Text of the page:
I’ve been playing video games online for over a decade. I play a lot of Massive Multiplayer Online Games (MMOs) where I get to run around a fantasy world, set various creatures on fire with my mage, chat with my friends who live states away, and blow off steam. It’s an important de-stressing tool in my life.
But sometimes the game actually causes stress. The main chat channel — occupied by hundreds or thousands of people at a time — can be filled with the most vile, ignorant, infuriating language I’ve seen in our society. Also, when I group up with random players to complete quests they can range from super polite to so offensive that they’re triggering.
The hardest time to play the game was when I was first learning my kyriarchy-smashing ways and felt the need to speak up once in a while when hearing these various insults: “stop being a vagina”, “I raped that player in battle” (meaning they dueled the player and kicked their ass), and every possible slur known to humanity. As a result of me speaking up, I’ve had these slurs and insults hurled at me, along with one time being threatened with actual rape. (The threat was pretty absurd though, since the person knew nothing about me in real life, including my gender.)
Still, there have been times when I sat at my computer shaking with frustration, rage, or fear of verbal retaliation, adrenaline pumping through me as I tried to out-argue or out-insult some offensive jackass. I considered not playing anymore.
And then this happened: I was with my friends and we got a few random players to help us kill a dragon. On the way there, a player cracked a joke about all Muslims being terrorists. I told him to leave the racist crap at home. He then proceeded to ask me if I was Muslim, tell me it was just a joke, and then throughout the dragon fight accused me of letting him die because I had a grudge. My friends didn’t weigh in on the matter at all. I felt horrible. I felt so frustrated.
And then, afterwards, in our private chat channel, a friend thanked me for speaking up. And slowly more and more of the people I hang out with thanked me for speaking up and not letting a horrible comment like that slide. They said they wished they had the guts to tell off people more in game.
And this sparked an idea. I told them that in game was the perfect place to practice telling people off, since the ways that another player can harass you in game are somewhat limited. (You can “ignore” them so that you never see another word they type in game anywhere.) I told them that I really wanted them to support me while I was telling the person their joke was inappropriate.
I realized then that this game was the perfect place to thicken my kyriarchy-smashing skin. If I could learn to start speaking up to people supporting -isms in game, then this could also help me learn how to speak up in non virtual spaces (like yelling back at people who cat call me–which I still don’t have the guts to do.)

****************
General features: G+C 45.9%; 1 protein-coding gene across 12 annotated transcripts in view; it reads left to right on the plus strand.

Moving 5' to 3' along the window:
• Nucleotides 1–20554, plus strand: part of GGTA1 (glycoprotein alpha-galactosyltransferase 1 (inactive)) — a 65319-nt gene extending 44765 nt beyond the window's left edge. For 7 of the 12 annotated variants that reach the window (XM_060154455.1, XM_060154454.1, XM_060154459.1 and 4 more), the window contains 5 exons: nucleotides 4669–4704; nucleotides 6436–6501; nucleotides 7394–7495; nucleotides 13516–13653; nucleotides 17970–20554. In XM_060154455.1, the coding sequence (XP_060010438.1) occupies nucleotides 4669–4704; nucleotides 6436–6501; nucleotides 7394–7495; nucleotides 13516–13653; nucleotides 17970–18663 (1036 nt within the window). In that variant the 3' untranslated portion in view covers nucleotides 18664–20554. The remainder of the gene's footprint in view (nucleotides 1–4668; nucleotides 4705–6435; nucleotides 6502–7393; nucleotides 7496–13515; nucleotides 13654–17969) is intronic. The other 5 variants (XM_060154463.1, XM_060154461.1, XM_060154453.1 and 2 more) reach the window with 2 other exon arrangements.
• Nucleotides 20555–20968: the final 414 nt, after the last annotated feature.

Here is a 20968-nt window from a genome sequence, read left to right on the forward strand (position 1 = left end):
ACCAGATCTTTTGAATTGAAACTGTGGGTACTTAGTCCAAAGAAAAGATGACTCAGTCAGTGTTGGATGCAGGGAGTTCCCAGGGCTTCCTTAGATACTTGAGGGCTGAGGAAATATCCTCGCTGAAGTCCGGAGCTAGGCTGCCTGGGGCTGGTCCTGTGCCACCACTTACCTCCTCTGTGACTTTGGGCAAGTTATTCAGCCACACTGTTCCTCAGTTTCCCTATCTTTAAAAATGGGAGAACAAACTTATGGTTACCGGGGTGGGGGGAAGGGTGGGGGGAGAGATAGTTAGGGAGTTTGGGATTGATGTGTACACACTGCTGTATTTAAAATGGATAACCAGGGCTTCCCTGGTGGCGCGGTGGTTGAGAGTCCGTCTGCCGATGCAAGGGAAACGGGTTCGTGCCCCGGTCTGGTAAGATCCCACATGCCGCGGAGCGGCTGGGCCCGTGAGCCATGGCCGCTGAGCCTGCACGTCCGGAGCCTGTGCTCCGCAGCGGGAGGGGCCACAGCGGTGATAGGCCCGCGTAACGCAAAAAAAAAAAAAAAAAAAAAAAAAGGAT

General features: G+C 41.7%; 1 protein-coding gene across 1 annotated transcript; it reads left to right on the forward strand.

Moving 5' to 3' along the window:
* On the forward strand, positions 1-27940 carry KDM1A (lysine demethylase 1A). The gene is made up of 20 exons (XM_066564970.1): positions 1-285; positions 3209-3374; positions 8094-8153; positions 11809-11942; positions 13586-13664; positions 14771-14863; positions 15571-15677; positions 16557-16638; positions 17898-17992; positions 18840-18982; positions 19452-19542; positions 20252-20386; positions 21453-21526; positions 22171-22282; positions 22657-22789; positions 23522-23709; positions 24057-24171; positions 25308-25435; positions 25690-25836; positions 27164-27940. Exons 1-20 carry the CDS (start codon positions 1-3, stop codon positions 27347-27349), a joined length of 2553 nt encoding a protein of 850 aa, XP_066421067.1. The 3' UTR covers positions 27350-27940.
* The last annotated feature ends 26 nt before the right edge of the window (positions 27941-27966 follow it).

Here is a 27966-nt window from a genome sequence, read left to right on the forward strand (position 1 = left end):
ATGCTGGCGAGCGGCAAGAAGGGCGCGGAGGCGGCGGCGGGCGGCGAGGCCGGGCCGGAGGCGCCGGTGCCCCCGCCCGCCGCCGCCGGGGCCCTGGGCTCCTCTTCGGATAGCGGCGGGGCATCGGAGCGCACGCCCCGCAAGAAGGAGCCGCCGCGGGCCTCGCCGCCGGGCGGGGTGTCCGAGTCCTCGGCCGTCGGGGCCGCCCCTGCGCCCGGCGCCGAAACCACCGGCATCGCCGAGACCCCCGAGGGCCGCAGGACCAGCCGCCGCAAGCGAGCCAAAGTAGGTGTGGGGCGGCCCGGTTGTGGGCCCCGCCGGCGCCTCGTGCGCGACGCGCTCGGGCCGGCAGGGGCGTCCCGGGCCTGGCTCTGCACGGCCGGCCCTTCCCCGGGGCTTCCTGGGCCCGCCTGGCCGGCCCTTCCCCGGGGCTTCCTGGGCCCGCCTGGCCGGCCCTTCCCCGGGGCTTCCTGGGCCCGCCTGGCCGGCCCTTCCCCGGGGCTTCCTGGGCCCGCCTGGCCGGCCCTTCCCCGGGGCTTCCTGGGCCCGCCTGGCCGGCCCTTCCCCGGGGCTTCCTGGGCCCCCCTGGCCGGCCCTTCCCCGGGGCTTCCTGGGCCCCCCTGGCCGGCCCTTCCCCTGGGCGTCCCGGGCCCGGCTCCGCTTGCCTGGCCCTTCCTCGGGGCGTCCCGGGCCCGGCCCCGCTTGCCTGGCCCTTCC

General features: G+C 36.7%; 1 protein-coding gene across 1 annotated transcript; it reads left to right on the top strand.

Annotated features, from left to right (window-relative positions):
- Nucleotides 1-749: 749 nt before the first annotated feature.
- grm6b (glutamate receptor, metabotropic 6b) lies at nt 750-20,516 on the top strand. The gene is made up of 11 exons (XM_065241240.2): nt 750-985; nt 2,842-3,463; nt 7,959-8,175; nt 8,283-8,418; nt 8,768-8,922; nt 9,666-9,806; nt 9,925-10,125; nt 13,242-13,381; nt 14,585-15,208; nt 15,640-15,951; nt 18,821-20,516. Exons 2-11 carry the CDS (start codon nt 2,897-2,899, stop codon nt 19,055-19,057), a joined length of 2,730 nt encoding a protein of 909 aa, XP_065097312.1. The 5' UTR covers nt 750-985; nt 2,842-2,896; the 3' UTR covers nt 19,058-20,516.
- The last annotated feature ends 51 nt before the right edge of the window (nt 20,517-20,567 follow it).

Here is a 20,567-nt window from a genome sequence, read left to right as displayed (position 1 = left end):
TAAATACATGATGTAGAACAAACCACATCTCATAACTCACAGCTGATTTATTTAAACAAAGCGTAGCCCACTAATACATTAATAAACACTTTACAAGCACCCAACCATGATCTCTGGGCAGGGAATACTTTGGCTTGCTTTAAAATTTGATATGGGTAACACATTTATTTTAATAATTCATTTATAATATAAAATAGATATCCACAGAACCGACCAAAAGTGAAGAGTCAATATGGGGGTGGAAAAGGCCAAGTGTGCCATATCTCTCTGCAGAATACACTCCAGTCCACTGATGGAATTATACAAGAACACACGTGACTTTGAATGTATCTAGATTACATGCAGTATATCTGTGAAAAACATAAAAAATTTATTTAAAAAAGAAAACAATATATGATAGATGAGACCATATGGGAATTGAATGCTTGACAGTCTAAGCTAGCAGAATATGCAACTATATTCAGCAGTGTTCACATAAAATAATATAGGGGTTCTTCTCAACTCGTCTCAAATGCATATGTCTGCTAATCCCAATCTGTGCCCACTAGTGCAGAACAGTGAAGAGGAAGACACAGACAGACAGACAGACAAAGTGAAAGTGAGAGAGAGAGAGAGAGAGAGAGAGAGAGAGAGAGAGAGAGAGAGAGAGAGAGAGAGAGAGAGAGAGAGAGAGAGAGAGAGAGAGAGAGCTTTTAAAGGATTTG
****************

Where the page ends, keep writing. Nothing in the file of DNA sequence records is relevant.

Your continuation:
So I started speaking up even more. I picked my battles, I got my friends to help me point to someone why they’re being offensive, and I honed my ability to explain to people that when they say “stop being such a woman” they are using my identity as an insult, which it’s not. (I’ve gotten a handful of people to apologize and even admit that it’s offensive.) I’ve also gotten better at shaming people who throw around slurs, without using slurs myself. (This is really, really hard and it normally means insinuating that they have the maturity level of a ten year old.)
Some days I still see something wretched being said in the main chat channel, but I now have a healthy list of players being ignored. Some days I get so frustrated by the crap I see other players do, but I can use those moments to talk to my friends in game about it, and they usually have similar stories to tell. We use each other as a support system now to deal with the BS we see in game.
And last month, when I was on the subway, I saw this guy harassing a group of women. When he got off at his stop and wished us all farewell, without thinking I yelled at him to go fuck himself. I turned to one of the women who he was harassing, and she was smiling this deliciously cathartic grin. We spent the rest of the ride talking about how annoying he was.
It felt good. Really good. I had never done anything like that before.
I like to think I was channeling my inner kyriarchy-smashing mage.
~ Written by LogosKaiEros. She writes the blog Essesntialize This.
[See wasn’t this awesome? As a self-proclaimed NonPlayerOfVideoGames, I would have never been able to write this or even think that this could be a kyrarchial-smashing ground. This is why we need guest posters so that this blog doesn’t become a cesspool of everything that ends at my nose. This is also a not-so-subtle reminder that we have an open guest-posting policy here. Any suggestions for future posts are also welcome]